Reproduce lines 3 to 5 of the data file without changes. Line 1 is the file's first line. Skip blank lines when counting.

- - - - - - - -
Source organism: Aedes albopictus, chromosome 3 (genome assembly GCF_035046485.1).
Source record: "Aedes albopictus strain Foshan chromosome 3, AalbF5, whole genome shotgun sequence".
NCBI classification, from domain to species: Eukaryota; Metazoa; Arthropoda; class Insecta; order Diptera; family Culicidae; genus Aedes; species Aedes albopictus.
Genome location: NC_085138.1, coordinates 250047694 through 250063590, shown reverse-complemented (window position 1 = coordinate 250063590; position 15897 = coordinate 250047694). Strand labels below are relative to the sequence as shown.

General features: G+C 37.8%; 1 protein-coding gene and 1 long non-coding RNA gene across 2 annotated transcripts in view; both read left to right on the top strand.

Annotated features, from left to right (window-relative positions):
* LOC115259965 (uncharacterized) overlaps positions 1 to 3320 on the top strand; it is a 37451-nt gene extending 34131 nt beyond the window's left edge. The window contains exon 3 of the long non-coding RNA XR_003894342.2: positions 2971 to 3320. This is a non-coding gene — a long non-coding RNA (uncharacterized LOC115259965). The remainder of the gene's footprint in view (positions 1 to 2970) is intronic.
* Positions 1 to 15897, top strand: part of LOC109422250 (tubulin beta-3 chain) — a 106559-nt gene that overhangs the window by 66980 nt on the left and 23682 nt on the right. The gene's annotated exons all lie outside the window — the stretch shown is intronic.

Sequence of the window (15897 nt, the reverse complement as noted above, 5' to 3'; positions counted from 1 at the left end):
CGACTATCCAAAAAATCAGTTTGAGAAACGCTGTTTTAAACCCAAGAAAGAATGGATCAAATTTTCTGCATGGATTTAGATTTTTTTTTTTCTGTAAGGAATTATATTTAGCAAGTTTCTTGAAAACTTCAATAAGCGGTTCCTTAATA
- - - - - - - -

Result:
NCBI classification, from domain to species: Eukaryota; Metazoa; Arthropoda; class Insecta; order Diptera; family Culicidae; genus Aedes; species Aedes albopictus.
Genome location: NC_085138.1, coordinates 250047694 through 250063590, shown reverse-complemented (window position 1 = coordinate 250063590; position 15897 = coordinate 250047694). Strand labels below are relative to the sequence as shown.

General features: G+C 37.8%; 1 protein-coding gene and 1 long non-coding RNA gene across 2 annotated transcripts in view; both read left to right on the top strand.